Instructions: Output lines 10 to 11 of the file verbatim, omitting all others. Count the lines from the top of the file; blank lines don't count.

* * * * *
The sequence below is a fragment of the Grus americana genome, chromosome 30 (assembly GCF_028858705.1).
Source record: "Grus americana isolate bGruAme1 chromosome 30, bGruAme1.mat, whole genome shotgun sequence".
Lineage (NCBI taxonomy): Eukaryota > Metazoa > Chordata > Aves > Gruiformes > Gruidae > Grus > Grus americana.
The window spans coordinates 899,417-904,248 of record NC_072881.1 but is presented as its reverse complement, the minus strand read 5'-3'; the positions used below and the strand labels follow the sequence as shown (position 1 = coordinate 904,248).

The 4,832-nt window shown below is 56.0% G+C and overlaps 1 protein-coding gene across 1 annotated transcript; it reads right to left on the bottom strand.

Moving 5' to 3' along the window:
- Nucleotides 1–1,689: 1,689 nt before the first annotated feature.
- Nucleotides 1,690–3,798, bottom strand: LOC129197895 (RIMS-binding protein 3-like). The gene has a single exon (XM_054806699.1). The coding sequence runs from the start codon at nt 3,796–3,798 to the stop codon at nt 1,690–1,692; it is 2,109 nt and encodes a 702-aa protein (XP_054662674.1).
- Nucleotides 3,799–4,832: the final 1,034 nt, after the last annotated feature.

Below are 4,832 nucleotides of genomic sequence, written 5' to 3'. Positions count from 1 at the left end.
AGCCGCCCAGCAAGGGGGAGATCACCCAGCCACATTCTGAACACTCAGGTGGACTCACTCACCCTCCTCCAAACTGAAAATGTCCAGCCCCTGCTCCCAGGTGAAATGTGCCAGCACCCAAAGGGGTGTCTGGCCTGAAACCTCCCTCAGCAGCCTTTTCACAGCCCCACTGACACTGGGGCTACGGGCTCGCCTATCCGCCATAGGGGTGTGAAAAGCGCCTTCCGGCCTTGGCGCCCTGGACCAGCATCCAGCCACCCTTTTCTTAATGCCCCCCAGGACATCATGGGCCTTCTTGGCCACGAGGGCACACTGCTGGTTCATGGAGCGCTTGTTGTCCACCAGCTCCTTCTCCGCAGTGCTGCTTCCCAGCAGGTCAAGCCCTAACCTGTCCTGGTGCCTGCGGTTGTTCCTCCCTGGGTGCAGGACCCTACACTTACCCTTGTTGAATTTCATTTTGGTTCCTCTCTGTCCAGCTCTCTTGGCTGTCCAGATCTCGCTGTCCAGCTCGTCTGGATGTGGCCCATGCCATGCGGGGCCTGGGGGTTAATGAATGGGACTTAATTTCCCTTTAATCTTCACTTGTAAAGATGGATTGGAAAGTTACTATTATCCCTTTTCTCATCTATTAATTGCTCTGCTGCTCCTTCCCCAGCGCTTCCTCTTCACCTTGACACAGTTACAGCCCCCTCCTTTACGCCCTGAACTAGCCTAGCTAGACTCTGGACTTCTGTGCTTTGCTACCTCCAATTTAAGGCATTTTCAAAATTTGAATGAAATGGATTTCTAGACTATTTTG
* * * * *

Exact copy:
Below are 4,832 nucleotides of genomic sequence, written 5' to 3'. Positions count from 1 at the left end.
AGCCGCCCAGCAAGGGGGAGATCACCCAGCCACATTCTGAACACTCAGGTGGACTCACTCACCCTCCTCCAAACTGAAAATGTCCAGCCCCTGCTCCCAGGTGAAATGTGCCAGCACCCAAAGGGGTGTCTGGCCTGAAACCTCCCTCAGCAGCCTTTTCACAGCCCCACTGACACTGGGGCTACGGGCTCGCCTATCCGCCATAGGGGTGTGAAAAGCGCCTTCCGGCCTTGGCGCCCTGGACCAGCATCCAGCCACCCTTTTCTTAATGCCCCCCAGGACATCATGGGCCTTCTTGGCCACGAGGGCACACTGCTGGTTCATGGAGCGCTTGTTGTCCACCAGCTCCTTCTCCGCAGTGCTGCTTCCCAGCAGGTCAAGCCCTAACCTGTCCTGGTGCCTGCGGTTGTTCCTCCCTGGGTGCAGGACCCTACACTTACCCTTGTTGAATTTCATTTTGGTTCCTCTCTGTCCAGCTCTCTTGGCTGTCCAGATCTCGCTGTCCAGCTCGTCTGGATGTGGCCCATGCCATGCGGGGCCTGGGGGTTAATGAATGGGACTTAATTTCCCTTTAATCTTCACTTGTAAAGATGGATTGGAAAGTTACTATTATCCCTTTTCTCATCTATTAATTGCTCTGCTGCTCCTTCCCCAGCGCTTCCTCTTCACCTTGACACAGTTACAGCCCCCTCCTTTACGCCCTGAACTAGCCTAGCTAGACTCTGGACTTCTGTGCTTTGCTACCTCCAATTTAAGGCATTTTCAAAATTTGAATGAAATGGATTTCTAGACTATTTTG